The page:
LONDON (Reuters) - British opposition leader Ed Miliband said on Saturday that he would set up a new government unit to prosecute employers who exploit migrant workers if his Labour Party wins power in the national election on May 7.
In a major speech on immigration — a widespread concern among Britons that has bolstered the anti-EU United Kingdom Independence Party — Miliband set out how Labour would try to ensure immigrants did not depress British wages.
“We’ll make it a criminal offence to undercut pay or conditions of local workers by exploiting migrant workers,” he said in a speech in northwest England.
More than 600,000 people migrated to Britain in the 12 months to September, up from over half a million the year before, while average wages in Britain have failed to rise significantly despite falling unemployment.
The Conservatives and Labour are neck-and-neck in one of the closest elections in decades. Both parties want to regain former supporters who have drifted to UKIP, which once attracted about a fifth of voters but has more recently seen its own appeal ebb.
Labour would set up a dedicated unit in Britain’s interior ministry to prosecute employers who paid migrants less than the minimum wage or broke other employment laws, Miliband said.
“This exploitation of the worst kind isn’t just bad for those people directly affected, it drives down living standards and conditions for everybody else,” Miliband said.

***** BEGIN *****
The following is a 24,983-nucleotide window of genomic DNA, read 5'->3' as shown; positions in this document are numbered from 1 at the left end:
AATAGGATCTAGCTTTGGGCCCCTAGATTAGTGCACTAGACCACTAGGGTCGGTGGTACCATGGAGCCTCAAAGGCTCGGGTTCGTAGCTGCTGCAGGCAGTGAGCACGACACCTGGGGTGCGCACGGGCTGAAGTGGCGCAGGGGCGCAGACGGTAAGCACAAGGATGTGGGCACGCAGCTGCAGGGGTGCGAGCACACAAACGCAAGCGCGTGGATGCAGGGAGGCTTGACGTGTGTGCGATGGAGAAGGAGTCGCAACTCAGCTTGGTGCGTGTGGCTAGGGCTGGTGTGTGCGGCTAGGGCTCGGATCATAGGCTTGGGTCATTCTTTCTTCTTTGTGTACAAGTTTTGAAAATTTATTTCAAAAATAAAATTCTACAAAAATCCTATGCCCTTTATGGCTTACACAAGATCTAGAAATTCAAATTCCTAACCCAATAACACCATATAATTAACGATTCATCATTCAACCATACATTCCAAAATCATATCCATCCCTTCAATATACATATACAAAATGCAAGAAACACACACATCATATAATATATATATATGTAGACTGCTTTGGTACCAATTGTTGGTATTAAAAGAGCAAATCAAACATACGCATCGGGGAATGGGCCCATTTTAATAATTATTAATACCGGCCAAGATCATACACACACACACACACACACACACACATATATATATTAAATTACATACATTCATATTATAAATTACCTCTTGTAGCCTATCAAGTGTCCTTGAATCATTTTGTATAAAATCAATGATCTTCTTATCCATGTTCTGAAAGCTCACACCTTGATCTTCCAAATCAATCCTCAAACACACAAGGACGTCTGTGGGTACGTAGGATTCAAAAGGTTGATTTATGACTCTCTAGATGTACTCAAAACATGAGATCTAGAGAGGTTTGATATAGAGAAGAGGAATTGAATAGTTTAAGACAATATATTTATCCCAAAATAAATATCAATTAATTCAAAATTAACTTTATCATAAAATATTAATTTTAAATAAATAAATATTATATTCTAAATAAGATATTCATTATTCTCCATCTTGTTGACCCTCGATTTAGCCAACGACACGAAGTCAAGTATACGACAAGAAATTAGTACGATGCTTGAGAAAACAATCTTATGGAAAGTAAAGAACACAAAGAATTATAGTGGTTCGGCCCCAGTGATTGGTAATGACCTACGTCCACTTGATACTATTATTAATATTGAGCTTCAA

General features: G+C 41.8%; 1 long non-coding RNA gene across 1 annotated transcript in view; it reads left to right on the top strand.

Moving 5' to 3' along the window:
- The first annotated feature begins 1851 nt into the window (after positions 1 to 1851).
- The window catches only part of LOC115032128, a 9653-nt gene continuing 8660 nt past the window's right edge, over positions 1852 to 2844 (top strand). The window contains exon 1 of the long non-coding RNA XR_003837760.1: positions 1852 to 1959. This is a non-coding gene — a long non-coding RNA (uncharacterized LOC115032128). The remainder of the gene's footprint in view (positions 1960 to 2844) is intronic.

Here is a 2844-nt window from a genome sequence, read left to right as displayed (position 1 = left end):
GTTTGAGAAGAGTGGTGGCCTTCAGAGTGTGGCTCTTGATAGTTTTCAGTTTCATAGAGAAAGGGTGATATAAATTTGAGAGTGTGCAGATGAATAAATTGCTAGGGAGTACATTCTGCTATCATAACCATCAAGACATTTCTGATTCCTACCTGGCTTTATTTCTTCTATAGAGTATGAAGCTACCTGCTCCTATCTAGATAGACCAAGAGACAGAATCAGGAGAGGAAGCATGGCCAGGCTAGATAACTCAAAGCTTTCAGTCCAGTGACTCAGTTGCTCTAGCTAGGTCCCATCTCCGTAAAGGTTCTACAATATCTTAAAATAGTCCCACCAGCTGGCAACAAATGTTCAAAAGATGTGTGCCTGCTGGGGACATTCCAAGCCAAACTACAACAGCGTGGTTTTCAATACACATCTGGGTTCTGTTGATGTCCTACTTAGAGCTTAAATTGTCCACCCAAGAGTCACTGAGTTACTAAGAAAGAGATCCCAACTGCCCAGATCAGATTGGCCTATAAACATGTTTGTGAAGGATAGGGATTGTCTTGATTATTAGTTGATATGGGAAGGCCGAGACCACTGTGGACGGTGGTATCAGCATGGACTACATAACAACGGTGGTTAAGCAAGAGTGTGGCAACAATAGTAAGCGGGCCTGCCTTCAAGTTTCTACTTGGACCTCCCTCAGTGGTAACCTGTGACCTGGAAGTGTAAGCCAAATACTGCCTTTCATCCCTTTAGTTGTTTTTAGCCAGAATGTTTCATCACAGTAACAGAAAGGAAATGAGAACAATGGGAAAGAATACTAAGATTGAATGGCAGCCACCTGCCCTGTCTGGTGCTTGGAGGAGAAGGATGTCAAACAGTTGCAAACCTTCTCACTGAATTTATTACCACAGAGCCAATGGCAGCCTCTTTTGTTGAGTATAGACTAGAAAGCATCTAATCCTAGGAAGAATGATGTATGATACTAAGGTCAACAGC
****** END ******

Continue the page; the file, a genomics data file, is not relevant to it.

Miliband also reiterated Labour plans to hire an extra 1,000 border staff and ban recruiters from hiring exclusively abroad, and said that the last Labour government had erred by not imposing temporary curbs on migration from eastern Europe.
Prime Minister David Cameron’s Conservative Party and UKIP leader Nigel Farage both said on Saturday that none of these measures would reduce immigration.
Most economists say increased immigration has boosted British economic output since the financial crisis, and see little evidence that it has reduced wages in most cases.
Separately, in an interview with the Daily Telegraph, senior Conservative minister Michael Gove said his party would not do a deal with UKIP on a vote-by-vote basis, even if it failed to secure an outright majority after May 7.
“I don’t want to say anything disobliging ... about people in UKIP, but I’ve got no appetite, interest or inclination towards doing a deal with anyone,” he said.
Pressed on whether the Conservatives could make agreements on a vote-by-vote basis, the Telegraph reported that Gove said: “No, no, no. There won’t be.... I don’t think there will be many UKIP MPs — if any — after the election.”
Reporting by David Milliken; Editing by Raissa Kasolowsky